• H04WWIRELESS COMMUNICATIONS NETWORKS
    • H04W4/00Services specially adapted for wireless communication networks; Facilities therefor
    • H04W4/80Services using short range communication, e.g. near-field communication [NFC], radio-frequency identification [RFID] or low energy communication
    • BPERFORMING OPERATIONS; TRANSPORTING
    • B60VEHICLES IN GENERAL
    • B60WCONJOINT CONTROL OF VEHICLE SUB-UNITS OF DIFFERENT TYPE OR DIFFERENT FUNCTION; CONTROL SYSTEMS SPECIALLY ADAPTED FOR HYBRID VEHICLES; ROAD VEHICLE DRIVE CONTROL SYSTEMS FOR PURPOSES NOT RELATED TO THE CONTROL OF A PARTICULAR SUB-UNIT
    • B60W40/00Estimation or calculation of non-directly measurable driving parameters for road vehicle drive control systems not related to the control of a particular sub unit, e.g. by using mathematical models
    • B60W40/08Estimation or calculation of non-directly measurable driving parameters for road vehicle drive control systems not related to the control of a particular sub unit, e.g. by using mathematical models related to drivers or passengers
    • B60W2040/0881Seat occupation; Driver or passenger presence

Abstract

A vehicle may identify a highest-ranked seating zone for a mobile device using values determined from signal strengths from wireless sensors, the values indicating probabilities of the mobile device being located in each of a plurality of seating zones. The vehicle may also assign the mobile device to the highest-ranked seating zone if the mobile device indicates a higher probability for the zone than other mobile devices. Responsive to determining the mobile device is located within a vehicle, the mobile device may determine position ranks for each of a plurality of seating zones of the vehicle using signal strength values to vehicle wireless sensors, determine confidence values for each of the seating zones using the position ranks, and receive a seating zone assignment responsive to sending the confidence values to the vehicle.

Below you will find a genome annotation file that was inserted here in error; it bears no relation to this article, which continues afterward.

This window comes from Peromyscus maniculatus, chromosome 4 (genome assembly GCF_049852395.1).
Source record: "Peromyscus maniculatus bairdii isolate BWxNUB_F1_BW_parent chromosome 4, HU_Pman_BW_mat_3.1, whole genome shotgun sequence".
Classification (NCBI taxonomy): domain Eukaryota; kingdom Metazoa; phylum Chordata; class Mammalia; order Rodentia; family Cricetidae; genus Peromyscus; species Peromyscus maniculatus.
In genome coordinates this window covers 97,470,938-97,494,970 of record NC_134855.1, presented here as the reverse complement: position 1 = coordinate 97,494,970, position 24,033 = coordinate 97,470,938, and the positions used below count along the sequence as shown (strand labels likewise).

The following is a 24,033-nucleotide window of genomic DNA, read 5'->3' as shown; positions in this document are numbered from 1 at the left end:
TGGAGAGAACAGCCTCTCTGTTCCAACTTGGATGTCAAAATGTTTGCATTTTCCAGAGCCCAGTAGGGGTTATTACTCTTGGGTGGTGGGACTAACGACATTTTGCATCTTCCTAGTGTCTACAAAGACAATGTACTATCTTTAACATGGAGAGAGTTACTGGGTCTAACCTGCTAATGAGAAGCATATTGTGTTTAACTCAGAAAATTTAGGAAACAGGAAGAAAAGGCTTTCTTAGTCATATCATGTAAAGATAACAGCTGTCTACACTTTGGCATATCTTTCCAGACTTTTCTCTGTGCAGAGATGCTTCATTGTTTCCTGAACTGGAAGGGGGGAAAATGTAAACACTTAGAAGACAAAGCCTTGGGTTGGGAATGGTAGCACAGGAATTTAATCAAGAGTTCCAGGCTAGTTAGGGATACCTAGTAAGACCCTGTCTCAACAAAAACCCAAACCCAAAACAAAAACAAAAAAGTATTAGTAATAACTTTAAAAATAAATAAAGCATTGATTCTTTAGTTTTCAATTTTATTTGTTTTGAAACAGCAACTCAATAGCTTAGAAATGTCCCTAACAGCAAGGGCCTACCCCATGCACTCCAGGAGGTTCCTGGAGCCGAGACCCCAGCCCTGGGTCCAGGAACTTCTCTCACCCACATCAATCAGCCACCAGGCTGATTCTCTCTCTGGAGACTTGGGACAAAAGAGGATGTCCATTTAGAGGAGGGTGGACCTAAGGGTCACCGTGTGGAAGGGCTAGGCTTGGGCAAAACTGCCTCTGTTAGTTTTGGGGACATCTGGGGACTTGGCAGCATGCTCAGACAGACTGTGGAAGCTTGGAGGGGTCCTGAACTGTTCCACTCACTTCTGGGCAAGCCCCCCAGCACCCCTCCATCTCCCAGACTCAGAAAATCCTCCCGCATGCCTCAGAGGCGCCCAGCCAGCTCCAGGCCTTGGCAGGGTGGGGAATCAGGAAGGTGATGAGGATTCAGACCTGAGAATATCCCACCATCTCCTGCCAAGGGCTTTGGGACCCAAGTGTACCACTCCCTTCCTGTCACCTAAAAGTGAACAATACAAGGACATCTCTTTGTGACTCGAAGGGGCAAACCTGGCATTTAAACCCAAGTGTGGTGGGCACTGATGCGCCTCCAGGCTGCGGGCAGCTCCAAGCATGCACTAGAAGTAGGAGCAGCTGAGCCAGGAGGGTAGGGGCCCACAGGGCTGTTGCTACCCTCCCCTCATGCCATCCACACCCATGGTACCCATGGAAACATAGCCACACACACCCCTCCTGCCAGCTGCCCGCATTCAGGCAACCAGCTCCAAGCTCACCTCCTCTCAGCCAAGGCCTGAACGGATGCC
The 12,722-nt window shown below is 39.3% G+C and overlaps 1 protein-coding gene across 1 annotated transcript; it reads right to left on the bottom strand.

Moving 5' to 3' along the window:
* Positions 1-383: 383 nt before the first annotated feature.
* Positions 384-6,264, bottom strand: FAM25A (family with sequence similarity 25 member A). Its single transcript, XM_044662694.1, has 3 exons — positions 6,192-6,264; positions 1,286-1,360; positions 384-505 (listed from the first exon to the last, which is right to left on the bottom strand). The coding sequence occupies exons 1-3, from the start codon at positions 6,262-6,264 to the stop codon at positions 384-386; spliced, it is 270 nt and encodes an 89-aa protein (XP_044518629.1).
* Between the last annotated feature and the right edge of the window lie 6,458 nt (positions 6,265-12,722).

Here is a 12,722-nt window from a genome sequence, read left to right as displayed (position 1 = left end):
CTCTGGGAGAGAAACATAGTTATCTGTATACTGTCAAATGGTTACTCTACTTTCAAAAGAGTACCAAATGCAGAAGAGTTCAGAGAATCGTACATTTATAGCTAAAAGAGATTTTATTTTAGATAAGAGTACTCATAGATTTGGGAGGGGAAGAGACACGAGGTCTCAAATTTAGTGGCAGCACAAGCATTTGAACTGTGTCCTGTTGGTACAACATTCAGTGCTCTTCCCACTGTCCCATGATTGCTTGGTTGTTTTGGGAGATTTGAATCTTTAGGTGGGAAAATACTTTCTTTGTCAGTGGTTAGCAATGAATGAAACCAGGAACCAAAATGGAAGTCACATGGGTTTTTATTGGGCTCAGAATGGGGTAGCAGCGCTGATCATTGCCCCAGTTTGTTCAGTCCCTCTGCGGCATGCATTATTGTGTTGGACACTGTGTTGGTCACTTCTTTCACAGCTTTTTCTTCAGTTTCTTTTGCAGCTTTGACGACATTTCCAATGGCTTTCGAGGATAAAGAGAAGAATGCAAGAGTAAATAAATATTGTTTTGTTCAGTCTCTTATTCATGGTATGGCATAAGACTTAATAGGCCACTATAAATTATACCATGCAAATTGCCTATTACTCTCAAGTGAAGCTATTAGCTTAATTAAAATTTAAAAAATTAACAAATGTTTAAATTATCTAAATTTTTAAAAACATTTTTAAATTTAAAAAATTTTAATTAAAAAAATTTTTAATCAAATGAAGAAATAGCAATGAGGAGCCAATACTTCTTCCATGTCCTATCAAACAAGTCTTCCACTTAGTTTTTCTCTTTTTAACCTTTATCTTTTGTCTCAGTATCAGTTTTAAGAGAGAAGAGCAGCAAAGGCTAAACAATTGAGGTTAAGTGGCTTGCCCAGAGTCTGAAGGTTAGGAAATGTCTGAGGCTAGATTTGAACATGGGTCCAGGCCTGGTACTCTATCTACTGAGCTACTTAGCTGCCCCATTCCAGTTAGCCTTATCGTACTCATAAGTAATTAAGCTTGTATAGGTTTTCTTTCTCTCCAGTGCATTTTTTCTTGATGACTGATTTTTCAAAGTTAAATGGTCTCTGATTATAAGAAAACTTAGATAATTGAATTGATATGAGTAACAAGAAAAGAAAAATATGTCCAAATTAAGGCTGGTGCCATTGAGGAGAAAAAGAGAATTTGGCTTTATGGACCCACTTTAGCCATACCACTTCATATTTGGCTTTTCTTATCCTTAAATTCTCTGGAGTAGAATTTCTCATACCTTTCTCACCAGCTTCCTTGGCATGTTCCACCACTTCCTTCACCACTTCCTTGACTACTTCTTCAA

Description

TECHNICAL FIELD

Aspects of the disclosure generally relate to conflict resolution for vehicle seating zone assignment.

BACKGROUND

Sales of mobile devices, such as smartphones and wearables, continue to increase. Thus, more mobile devices are brought by users into the automotive context. Smartphones can already be used in some vehicle models to access a wide range of vehicle information, to start the vehicle, and to open windows and doors. Some wearables are capable of providing real-time navigation information to the driver. Device manufacturers are implementing frameworks to enable a more seamless integration of their brand of mobile devices into the driving experience.

SUMMARY

In a first illustrative embodiment, a system includes wireless sensors; and a processor programmed to identify a highest-ranked seating zone for a mobile device using values determined from signal strengths from the wireless sensors, the values indicating probabilities of the mobile device being located in each of a plurality of seating zones, and assign the mobile device to the highest-ranked seating zone if the mobile device indicates a higher probability of being in the zone than other mobile devices.

In a second illustrative embodiment, a system includes a mobile device having a wireless transceiver and programmed to responsive to determining the mobile device is located within a vehicle, determine position ranks for each of a plurality of seating zones of the vehicle using signal strength values to vehicle wireless sensors, determine confidence values for each of the seating zones using the position ranks, and receive a seating zone assignment responsive to sending the confidence values to the vehicle.

In a third illustrative embodiment, a method includes identifying, from mobile devices, confidence values determined from signal strength data from wireless sensors indicating probabilities of the mobile devices being located in vehicle seating zones; and responsive to two mobile devices indicating a highest confidence value for the same seating zone, assigning the device with the higher confidence value to the zone and the other device to a seating zone for which the other device has a next highest confidence value.

BRIEF DESCRIPTION OF THE DRAWINGS

FIG. 1 illustrates an example diagram of a system that may be used to provide telematics services to a vehicle;

FIG. 2 illustrates an example diagram of the system illustrating the vehicle having an array of wireless sensors for use in assigning mobile devices to seating zones;

FIGS. 3A-3C illustrate example diagrams of movement of a mobile device into the driver seating zone of the vehicle;